Self-Published Poetry Book Sells 1.5 Million Copies, Nabokov's Butterflies, and More


Every day Poets & Writers Magazine scans the headlines—from publishing reports to academic announcements to literary dispatches—for all the news that creative writers need to know. Here are today's stories:

A ninety-nine-year-old Japanese woman who only started writing poetry when she was ninety-two has sold over 1.5 million copies—you read that right—of her self-published collection of poems, Don't Lose Heart. "I've lived to this age thanks to support from my family, friends, caregivers and doctors, and am transforming my gratitude into poetry to tell them, 'Thank you, I am really happy,'" Toyo Shibata told Reuters. (Guardian)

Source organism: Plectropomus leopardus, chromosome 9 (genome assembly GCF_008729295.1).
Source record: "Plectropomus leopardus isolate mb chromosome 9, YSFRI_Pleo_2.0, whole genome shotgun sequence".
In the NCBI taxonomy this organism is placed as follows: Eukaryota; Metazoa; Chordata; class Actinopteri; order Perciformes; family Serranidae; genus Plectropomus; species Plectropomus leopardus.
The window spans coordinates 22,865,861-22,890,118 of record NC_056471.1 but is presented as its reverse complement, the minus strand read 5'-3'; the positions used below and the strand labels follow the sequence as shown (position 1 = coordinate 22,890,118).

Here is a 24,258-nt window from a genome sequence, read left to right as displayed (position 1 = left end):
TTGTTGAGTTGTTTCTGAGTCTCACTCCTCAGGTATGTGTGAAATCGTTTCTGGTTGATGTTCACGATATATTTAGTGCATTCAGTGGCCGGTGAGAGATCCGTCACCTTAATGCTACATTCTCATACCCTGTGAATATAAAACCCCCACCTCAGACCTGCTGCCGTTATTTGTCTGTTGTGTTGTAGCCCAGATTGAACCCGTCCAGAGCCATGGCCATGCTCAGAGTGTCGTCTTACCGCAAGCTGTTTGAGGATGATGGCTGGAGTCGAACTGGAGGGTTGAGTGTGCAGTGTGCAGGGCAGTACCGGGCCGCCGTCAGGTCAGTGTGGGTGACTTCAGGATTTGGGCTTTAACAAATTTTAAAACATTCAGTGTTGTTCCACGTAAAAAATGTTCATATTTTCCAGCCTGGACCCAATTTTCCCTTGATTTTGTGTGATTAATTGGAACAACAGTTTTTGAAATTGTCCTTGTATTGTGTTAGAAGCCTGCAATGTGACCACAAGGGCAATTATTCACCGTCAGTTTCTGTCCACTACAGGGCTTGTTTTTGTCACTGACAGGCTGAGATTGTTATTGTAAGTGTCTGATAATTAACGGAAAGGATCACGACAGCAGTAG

According to Digital Daily, over one hundred tablet devices debuted at the Consumer Electronics Show this month.

Novelist Colm Tóibín, who currently teaches at Princeton University, will replace Martin Amis, who is moving to New York City, as professor of creative writing at the University of Manchester in England. (Guardian)

According to the Miami Herald, a California lawmaker is only the latest politician to misrepresent the poetry of Samuel Coleridge in political rhetoric.

Scientists have proved that a theory of butterfly evolution posited by Vladimir Nabokov was "absolutely right." (New York Times)

For the second year in a row, no one showed up at the grave of Edgar Allan Poe with three roses and a half bottle of cognac, as some person or persons had done on the anniversary of his birthday for over sixty years. (Star)

According to Publishing Perspectives, half the publishers surveyed in a new study expect e-books to be the dominant format by 2014.

The Guardian has a slideshow tour of the newly opened Robert Burns Birthplace Museum in Scotland, which celebrates the Ploughman Poet's life and work. In a related story, a flash mob sang to honor the poet outside Saint Giles' Cathedral in Edinburgh yesterday.